• A predefined set of epidemiological and clinical data was retrieved. RESULTS: Eighty-four patients were included (median age: 47 years).[ncbi.nlm.nih.gov]
  • LEVEL OF EVIDENCE: Prognostic and epidemiological study, level III.[ncbi.nlm.nih.gov]
  • This section reviews the epidemiology, clinical effects, and management options for accidental hypothermia in children. Copyright Bentham Science Publishers; For any queries, please email at epub@benthamscience.org.[ncbi.nlm.nih.gov]
  • The loss of body heat, either from the decreased heat production, increased heat loss, or alterations in thermoregulation are important in the epidemiology of this injury.[dtic.mil]
Sex distribution
Age distribution

Pathophysiology

  • This review will detail the pathophysiological consequences of hypothermia, as well as the most recent principle recommendations in dealing with it. Copyright 2016. Published by Elsevier Masson SAS.[ncbi.nlm.nih.gov]
  • This article reviews the epidemiology, pathophysiology, clinical presentation, and treatment of accidental hypothermia.[ncbi.nlm.nih.gov]
  • Pathophysiology Breath holding underwater involuntary gasp aspiration/laryngospasm LOC active aspiration death 90% “wet drowning” and 10% “dry drowning” Aspiration leads to loss of surfactant, atelectasis, V/Q mismatch, and ARDS Hypoxemia leads to a significant[emdocs.net]
  • Hypothermia: pathophysiology, clinical settings, and management. Ann Intern Med . 1978 ; 89 : 519 –527. Steinman AM. Cardiopulmonary resuscitation and hypothermia. Circulation . 1986 ; 74 (pt 2): IV29 –IV32. Southwick FS, Dalglish PH Jr.[circ.ahajournals.org]

Prevention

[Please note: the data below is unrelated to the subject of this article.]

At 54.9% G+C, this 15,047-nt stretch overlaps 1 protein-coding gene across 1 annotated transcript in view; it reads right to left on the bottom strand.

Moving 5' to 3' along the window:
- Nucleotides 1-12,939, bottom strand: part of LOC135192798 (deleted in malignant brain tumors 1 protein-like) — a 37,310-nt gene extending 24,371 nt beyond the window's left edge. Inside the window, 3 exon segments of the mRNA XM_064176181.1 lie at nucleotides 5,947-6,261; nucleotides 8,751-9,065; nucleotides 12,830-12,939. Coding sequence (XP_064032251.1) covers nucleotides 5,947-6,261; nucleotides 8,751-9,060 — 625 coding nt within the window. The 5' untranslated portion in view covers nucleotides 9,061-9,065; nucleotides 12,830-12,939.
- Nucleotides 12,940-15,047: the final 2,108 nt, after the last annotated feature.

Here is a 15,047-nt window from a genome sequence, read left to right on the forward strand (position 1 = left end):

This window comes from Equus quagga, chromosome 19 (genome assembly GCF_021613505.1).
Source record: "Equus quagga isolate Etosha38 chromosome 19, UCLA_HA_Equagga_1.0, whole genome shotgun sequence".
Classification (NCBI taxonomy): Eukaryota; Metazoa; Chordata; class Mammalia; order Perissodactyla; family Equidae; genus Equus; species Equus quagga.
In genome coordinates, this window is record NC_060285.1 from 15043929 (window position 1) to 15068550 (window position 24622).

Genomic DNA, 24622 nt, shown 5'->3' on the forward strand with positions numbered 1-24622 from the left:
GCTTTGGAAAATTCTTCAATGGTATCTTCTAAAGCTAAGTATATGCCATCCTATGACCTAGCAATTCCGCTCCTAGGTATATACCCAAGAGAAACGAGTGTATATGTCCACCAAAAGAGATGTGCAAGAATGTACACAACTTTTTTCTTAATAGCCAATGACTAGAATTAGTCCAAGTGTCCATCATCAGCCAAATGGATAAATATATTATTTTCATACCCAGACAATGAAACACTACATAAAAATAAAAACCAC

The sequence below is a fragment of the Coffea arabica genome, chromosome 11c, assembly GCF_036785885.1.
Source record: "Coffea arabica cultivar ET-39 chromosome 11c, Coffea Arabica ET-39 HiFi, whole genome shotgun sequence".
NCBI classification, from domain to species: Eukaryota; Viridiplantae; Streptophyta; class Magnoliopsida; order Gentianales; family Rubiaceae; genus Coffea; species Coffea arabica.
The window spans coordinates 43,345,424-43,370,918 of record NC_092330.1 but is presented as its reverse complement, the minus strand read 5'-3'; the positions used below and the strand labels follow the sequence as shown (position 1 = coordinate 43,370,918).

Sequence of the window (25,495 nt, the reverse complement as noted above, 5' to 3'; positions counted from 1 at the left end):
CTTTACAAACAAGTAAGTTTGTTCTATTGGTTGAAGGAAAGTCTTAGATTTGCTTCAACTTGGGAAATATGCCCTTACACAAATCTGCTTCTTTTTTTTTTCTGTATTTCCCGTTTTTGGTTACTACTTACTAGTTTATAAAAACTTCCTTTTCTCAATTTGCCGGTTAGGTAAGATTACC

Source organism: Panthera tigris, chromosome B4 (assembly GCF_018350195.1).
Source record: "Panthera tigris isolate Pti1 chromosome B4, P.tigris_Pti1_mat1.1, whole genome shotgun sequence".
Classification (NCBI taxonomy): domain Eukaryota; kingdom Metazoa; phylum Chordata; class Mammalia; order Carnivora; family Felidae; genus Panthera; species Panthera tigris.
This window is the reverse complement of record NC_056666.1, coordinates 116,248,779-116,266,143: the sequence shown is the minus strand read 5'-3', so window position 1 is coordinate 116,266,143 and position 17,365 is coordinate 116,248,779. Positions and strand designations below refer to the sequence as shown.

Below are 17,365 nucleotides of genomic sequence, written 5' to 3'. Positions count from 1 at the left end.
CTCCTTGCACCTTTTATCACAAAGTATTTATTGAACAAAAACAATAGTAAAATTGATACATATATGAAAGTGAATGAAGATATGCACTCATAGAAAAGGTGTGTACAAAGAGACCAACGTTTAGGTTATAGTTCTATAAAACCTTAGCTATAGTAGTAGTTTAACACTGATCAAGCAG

• This issue focuses on methods of effective rewarming and prevention of further morbidity and mortality.[ncbi.nlm.nih.gov]
  • Treatment is to protect from further heat loss, minimize afterdrop, and prevent cardiovascular collapse during rescue and resuscitation. The patient should be handled gently, kept horizontal, insulated, and actively rewarmed.[ncbi.nlm.nih.gov]
  • It is a preventable condition when adequate safety measures are ensured. One should act in the case of early symptoms, because collapse may soon follow and evacuation of a patient on a stretcher is time-consuming, dangerous and a major undertaking.[ncbi.nlm.nih.gov]
  • If feasible extracorporeal circulation represents the method of choice because it combines the advantage of immediate central rewarming with the benefit of efficient circulatory support, the heart is rewarmed before the shell, thus preventing the "rewarming[ncbi.nlm.nih.gov]
  • Regular consumption of high-energy food rich in carbohydrates aids the body in heat production, while 13-17 c (3-4L) of water a day prevents rapid dehydration from evaporation.[science.jrank.org]